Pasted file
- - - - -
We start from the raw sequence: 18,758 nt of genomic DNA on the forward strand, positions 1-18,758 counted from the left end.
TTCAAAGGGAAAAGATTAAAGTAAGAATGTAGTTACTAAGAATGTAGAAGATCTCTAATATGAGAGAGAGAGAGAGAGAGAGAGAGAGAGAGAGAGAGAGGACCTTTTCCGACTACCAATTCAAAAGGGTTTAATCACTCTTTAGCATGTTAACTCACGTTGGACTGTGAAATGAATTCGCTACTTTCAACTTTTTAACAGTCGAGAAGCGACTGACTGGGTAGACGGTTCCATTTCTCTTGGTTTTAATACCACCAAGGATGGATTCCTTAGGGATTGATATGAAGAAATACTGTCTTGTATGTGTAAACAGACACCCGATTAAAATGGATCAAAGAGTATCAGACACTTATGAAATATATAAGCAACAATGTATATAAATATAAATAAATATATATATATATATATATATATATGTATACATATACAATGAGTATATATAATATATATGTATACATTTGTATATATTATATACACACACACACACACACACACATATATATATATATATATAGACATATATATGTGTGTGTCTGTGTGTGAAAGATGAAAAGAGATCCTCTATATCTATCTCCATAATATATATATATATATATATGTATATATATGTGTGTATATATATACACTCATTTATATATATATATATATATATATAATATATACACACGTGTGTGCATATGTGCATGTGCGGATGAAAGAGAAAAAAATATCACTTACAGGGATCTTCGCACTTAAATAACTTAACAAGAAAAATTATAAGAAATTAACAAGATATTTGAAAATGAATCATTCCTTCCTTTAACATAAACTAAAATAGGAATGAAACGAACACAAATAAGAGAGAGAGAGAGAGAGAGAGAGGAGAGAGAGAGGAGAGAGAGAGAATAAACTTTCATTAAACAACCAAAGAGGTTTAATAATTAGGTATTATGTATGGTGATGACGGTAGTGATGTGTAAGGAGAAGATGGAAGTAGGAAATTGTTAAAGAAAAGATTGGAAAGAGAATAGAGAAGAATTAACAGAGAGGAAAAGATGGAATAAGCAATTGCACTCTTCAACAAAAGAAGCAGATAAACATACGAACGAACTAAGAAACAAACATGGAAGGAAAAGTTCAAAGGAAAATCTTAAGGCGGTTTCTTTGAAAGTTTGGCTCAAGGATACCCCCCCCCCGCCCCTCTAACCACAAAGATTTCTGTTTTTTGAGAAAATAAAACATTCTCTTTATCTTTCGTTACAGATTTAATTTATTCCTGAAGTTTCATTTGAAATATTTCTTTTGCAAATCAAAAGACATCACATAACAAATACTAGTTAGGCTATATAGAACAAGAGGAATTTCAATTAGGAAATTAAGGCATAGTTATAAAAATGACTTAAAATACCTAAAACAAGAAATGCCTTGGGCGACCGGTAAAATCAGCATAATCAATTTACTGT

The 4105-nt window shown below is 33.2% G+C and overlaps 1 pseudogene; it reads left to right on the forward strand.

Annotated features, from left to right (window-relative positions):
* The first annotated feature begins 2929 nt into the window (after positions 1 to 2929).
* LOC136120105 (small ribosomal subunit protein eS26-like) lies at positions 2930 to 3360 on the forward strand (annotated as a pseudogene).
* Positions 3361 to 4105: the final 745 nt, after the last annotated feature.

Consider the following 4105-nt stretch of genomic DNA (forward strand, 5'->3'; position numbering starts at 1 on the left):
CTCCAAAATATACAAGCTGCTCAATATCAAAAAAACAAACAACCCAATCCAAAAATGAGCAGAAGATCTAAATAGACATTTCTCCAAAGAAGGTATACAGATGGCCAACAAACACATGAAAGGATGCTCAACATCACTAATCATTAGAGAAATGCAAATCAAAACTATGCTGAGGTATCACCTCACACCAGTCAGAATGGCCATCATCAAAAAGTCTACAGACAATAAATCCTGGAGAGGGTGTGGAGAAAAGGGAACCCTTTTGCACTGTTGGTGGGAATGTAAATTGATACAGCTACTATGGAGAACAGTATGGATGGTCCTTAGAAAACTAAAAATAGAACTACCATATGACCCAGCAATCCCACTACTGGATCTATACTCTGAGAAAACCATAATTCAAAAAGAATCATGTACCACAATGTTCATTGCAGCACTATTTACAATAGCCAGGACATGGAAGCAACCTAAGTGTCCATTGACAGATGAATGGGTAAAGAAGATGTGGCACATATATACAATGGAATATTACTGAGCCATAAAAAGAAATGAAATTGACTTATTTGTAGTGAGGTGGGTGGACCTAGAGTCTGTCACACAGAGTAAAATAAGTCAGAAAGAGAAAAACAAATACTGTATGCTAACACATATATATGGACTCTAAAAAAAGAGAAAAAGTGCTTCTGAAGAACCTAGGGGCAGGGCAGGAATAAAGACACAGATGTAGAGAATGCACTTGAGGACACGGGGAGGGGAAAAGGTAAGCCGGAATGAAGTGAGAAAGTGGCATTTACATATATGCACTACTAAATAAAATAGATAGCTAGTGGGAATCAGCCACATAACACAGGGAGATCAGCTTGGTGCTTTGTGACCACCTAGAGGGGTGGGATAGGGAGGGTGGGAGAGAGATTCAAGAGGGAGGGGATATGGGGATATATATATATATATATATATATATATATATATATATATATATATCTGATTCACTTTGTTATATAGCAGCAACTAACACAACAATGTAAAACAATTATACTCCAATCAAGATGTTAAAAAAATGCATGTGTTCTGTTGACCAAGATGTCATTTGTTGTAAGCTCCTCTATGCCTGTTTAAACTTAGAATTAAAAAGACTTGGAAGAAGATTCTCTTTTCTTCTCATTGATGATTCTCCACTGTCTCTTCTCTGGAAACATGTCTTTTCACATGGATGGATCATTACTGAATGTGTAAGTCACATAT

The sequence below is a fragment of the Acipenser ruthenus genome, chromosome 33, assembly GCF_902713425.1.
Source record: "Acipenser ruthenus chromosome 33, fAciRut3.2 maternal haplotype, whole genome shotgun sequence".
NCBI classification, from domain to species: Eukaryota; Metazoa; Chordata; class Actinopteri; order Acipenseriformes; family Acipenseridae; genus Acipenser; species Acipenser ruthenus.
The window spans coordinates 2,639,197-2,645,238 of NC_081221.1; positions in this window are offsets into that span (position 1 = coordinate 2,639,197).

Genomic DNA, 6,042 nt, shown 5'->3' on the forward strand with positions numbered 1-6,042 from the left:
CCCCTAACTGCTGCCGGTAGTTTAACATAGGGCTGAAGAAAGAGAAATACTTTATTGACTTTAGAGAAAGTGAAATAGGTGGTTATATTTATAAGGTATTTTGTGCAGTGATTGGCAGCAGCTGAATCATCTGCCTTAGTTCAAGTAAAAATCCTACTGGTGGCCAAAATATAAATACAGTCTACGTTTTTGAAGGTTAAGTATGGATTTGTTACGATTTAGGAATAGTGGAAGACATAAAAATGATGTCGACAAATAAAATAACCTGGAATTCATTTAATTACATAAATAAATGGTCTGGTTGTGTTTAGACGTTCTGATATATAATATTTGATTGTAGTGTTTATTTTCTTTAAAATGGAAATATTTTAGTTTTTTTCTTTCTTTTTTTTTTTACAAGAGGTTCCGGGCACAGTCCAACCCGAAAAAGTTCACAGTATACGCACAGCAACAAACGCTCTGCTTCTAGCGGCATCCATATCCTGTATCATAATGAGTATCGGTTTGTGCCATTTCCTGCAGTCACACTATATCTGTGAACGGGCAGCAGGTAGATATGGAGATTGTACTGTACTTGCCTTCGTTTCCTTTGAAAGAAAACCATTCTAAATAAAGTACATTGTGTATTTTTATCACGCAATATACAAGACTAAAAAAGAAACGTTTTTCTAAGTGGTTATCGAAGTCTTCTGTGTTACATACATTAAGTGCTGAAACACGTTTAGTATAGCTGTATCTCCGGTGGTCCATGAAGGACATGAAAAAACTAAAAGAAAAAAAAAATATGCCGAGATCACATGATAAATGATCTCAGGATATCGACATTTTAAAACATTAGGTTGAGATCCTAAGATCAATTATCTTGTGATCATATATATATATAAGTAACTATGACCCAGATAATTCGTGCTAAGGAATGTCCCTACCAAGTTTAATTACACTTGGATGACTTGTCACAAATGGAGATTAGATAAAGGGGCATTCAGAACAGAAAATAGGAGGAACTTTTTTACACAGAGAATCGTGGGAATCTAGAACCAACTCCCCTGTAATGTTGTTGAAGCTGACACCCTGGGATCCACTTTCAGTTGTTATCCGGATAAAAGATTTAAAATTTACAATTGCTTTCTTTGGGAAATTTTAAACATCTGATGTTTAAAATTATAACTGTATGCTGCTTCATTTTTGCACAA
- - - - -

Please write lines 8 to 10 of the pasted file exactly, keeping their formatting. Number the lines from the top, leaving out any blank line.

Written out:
Consider the following 4105-nt stretch of genomic DNA (forward strand, 5'->3'; position numbering starts at 1 on the left):
CTCCAAAATATACAAGCTGCTCAATATCAAAAAAACAAACAACCCAATCCAAAAATGAGCAGAAGATCTAAATAGACATTTCTCCAAAGAAGGTATACAGATGGCCAACAAACACATGAAAGGATGCTCAACATCACTAATCATTAGAGAAATGCAAATCAAAACTATGCTGAGGTATCACCTCACACCAGTCAGAATGGCCATCATCAAAAAGTCTACAGACAATAAATCCTGGAGAGGGTGTGGAGAAAAGGGAACCCTTTTGCACTGTTGGTGGGAATGTAAATTGATACAGCTACTATGGAGAACAGTATGGATGGTCCTTAGAAAACTAAAAATAGAACTACCATATGACCCAGCAATCCCACTACTGGATCTATACTCTGAGAAAACCATAATTCAAAAAGAATCATGTACCACAATGTTCATTGCAGCACTATTTACAATAGCCAGGACATGGAAGCAACCTAAGTGTCCATTGACAGATGAATGGGTAAAGAAGATGTGGCACATATATACAATGGAATATTACTGAGCCATAAAAAGAAATGAAATTGACTTATTTGTAGTGAGGTGGGTGGACCTAGAGTCTGTCACACAGAGTAAAATAAGTCAGAAAGAGAAAAACAAATACTGTATGCTAACACATATATATGGACTCTAAAAAAAGAGAAAAAGTGCTTCTGAAGAACCTAGGGGCAGGGCAGGAATAAAGACACAGATGTAGAGAATGCACTTGAGGACACGGGGAGGGGAAAAGGTAAGCCGGAATGAAGTGAGAAAGTGGCATTTACATATATGCACTACTAAATAAAATAGATAGCTAGTGGGAATCAGCCACATAACACAGGGAGATCAGCTTGGTGCTTTGTGACCACCTAGAGGGGTGGGATAGGGAGGGTGGGAGAGAGATTCAAGAGGGAGGGGATATGGGGATATATATATATATATATATATATATATATATATATATATATATATCTGATTCACTTTGTTATATAGCAGCAACTAACACAACAATGTAAAACAATTATACTCCAATCAAGATGTTAAAAAAATGCATGTGTTCTGTTGACCAAGATGTCATTTGTTGTAAGCTCCTCTATGCCTGTTTAAACTTAGAATTAAAAAGACTTGGAAGAAGATTCTCTTTTCTTCTCATTGATGATTCTCCACTGTCTCTTCTCTGGAAACATGTCTTTTCACATGGATGGATCATTACTGAATGTGTAAGTCACATAT

The sequence below is a fragment of the Acipenser ruthenus genome, chromosome 33, assembly GCF_902713425.1.